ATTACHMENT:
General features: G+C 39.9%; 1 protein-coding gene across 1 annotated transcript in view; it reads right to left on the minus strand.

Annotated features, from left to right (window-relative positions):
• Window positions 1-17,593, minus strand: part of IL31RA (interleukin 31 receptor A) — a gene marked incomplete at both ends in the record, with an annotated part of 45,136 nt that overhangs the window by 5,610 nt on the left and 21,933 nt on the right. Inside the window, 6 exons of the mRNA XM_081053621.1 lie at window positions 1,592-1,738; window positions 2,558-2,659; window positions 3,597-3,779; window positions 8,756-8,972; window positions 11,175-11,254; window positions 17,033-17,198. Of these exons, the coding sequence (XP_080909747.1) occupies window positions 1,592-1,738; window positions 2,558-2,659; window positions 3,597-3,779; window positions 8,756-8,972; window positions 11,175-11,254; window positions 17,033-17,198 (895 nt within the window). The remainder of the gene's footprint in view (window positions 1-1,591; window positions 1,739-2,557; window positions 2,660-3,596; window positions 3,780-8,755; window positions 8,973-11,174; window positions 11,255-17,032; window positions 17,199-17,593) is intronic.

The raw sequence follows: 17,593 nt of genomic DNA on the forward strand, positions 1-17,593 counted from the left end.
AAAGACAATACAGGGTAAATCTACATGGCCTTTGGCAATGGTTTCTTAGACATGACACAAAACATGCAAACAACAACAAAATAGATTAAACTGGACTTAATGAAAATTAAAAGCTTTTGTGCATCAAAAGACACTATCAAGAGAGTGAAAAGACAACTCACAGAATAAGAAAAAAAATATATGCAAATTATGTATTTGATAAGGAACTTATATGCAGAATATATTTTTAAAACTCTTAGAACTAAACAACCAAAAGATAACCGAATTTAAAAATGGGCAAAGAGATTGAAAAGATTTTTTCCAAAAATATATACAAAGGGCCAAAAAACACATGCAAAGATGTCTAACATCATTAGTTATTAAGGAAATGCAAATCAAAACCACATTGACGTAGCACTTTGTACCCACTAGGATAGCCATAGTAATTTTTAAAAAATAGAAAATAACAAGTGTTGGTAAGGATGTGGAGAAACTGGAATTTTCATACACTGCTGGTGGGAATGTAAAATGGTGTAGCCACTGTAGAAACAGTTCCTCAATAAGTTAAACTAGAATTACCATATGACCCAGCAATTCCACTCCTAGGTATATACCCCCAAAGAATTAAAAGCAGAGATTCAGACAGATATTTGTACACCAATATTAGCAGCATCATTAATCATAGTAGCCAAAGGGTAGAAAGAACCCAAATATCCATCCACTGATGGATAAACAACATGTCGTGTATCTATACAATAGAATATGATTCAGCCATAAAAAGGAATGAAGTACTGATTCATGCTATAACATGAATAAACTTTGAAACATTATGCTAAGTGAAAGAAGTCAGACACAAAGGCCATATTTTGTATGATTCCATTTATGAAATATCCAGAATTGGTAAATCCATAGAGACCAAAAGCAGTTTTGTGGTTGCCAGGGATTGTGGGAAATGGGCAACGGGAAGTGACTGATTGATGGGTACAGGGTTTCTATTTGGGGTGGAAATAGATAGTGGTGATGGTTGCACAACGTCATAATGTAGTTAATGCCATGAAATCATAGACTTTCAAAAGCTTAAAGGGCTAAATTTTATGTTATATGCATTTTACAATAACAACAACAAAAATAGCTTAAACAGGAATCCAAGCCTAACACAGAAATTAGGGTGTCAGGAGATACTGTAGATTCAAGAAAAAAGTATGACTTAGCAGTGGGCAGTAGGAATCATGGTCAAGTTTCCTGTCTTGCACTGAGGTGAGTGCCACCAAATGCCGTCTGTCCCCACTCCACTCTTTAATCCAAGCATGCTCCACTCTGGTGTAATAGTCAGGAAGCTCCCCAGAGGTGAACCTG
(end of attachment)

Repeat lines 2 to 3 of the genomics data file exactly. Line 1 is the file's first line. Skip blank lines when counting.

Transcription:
Annotated features, from left to right (window-relative positions):
• Window positions 1-17,593, minus strand: part of IL31RA (interleukin 31 receptor A) — a gene marked incomplete at both ends in the record, with an annotated part of 45,136 nt that overhangs the window by 5,610 nt on the left and 21,933 nt on the right. Inside the window, 6 exons of the mRNA XM_081053621.1 lie at window positions 1,592-1,738; window positions 2,558-2,659; window positions 3,597-3,779; window positions 8,756-8,972; window positions 11,175-11,254; window positions 17,033-17,198. Of these exons, the coding sequence (XP_080909747.1) occupies window positions 1,592-1,738; window positions 2,558-2,659; window positions 3,597-3,779; window positions 8,756-8,972; window positions 11,175-11,254; window positions 17,033-17,198 (895 nt within the window). The remainder of the gene's footprint in view (window positions 1-1,591; window positions 1,739-2,557; window positions 2,660-3,596; window positions 3,780-8,755; window positions 8,973-11,174; window positions 11,255-17,032; window positions 17,199-17,593) is intronic.